Category Archives: Pregnancy and childbirth

1633: “Outrage to decency”: man attends a lying-in

In late 1633, the Anglican archdeaconry in Oxford ordered an investigation into an incident in Great Tew. According to informants a male servant, Thomas Salmon, committed an “outrage to decency” by entering the bedroom of a Mrs Rymel, just six hours after she had given birth. Salmon had gained access to the room by wearing women’s clothing.

Several persons were ordered before an archdeacon’s court, including the attending midwife, Francis Fletcher. She testified that:

“Thomas Salmon, a servant, did come to the labour of the said Rymel’s wife… disguised in women’s apparel… she confesseth he did come into her chamber some six hours after she had been delivered so disguised, but she sayeth at his first coming that she knew him not… and was no way privy to his coming or to his disguise.”

Testimony from other witnesses revealed that Salmon was a young servant employed by Elizabeth Fletcher, daughter-in-law of the midwife. According to Salmon’s own testimony, his mistress had encouraged him to cross-dress and attend Mrs Rymel’s lying-in, suggesting there would be food, drinking and “good cheer”. After outfitting him in women’s clothing, Fletcher took him to the Rymel house and told other women he was “Mrs Garrett’s maid”.

Salmon admitted staying only briefly in Mrs Rymel’s bedroom, though he remained in women’s clothes for another two hours. His testimony was confirmed by Elizabeth Fletcher, who admitted helping Salmon enter the room as “a jest”. The archdeacon’s court absolved the midwife of any blame, ordered Elizabeth Fletcher to apologise and handed Salmon a strong talking-to and a formal penance.

Source: Oxford Archdeaconry Archives, 1633, fol.75, 151. Content on this page is © Alpha History 2016. Content may not be republished without our express permission. For more information please refer to our Terms of Use or contact Alpha History.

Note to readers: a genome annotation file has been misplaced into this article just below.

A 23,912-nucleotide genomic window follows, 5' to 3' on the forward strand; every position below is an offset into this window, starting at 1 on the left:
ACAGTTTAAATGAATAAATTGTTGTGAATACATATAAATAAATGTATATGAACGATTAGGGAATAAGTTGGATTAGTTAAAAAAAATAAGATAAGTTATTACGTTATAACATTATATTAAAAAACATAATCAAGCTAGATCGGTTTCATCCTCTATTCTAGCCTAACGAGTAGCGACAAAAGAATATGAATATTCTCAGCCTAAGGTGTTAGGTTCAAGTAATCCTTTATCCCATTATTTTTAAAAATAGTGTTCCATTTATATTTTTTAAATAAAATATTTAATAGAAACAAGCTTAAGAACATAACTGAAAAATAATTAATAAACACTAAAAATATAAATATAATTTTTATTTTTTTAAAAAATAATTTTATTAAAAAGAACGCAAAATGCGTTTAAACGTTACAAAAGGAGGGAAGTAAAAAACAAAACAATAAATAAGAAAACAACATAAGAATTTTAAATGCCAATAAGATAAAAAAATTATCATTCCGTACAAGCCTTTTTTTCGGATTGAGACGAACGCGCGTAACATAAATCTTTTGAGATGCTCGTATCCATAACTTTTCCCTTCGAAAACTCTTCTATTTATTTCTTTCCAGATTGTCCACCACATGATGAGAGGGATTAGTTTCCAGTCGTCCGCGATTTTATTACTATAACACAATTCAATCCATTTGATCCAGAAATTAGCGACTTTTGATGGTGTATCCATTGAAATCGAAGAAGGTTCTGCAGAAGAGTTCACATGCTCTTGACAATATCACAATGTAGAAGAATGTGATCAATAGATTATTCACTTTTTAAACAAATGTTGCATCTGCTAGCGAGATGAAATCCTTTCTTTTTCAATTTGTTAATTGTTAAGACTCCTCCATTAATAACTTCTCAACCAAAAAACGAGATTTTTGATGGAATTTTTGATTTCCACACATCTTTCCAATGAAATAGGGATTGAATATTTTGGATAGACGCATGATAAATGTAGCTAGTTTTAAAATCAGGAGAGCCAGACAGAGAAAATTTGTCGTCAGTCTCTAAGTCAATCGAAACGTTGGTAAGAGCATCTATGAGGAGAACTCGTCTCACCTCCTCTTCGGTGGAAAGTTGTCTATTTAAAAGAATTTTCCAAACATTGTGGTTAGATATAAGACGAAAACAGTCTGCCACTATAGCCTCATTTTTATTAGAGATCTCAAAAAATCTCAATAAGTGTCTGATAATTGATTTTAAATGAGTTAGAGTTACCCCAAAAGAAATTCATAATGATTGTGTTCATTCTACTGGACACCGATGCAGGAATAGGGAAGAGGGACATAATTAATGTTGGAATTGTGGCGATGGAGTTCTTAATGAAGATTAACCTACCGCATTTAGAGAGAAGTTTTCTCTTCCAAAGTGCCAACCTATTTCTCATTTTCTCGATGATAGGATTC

1517: Frog-squeezing copulation = frog-faced child

Ambroise Pare was arguably the most famous barber-surgeon of the 16th century. Pare served as a medical advisor to several French kings and once saved the life of a military officer who had been run through 12 times with a sword. In Pare’s Oeuvres, a collection of surgical memoirs written near the end of his life, he recalled a strange case from the early 16th century.

According to Pare, a woman near Blois had delivered a baby with the “face of a frog”. In 1517, the family was visited by a military surgeon, who examined the child and asked how it came to be deformed. According to the child’s father:

“His wife had a fever… in order to cure it, one of her neighbours advised her to take a live frog in her hand and hold it until it died. That night she went to bed with her husband, still holding the frog in her hand… They copulated and she conceived, and through the influence of her imagination [she now] has this monster that you have seen.”

Pare’s writings contain another incident involving frogs. In 1551 Pare was consulted by a mentally disturbed man who was convinced his insides were inhabited by frogs, which were “leaping about” in his stomach and intestines. Pare issued the patient with a strong laxative, resulting in “urgent emissions” from his bowels – and then secretly slipped some small live frogs “into his close stool”. The patient, apparently satisfied that the frogs were discharged, left feeling much better.

Source: Ambroise Pare, Les Oeuvres d’Ambroise Pare, 1664 edition. Content on this page is © Alpha History 2016. Content may not be republished without our express permission. For more information please refer to our Terms of Use or contact Alpha History.

1652: Coffee prevents gout, scury and “miscarryings”

In 1652 Pasqua Rosee, a London coffee house, published what is probably history’s first advertisement for coffee. According to the Rosee’s handbill, coffee is best taken in the mid-afternoon. The user should also avoid food for an hour before and after. It should be drunk in half-pint servings, “as hot as can possibly be endured” without “fetching the skin off the mouth or raising any blisters”.

Among the claims made about the medicinal qualities of coffee: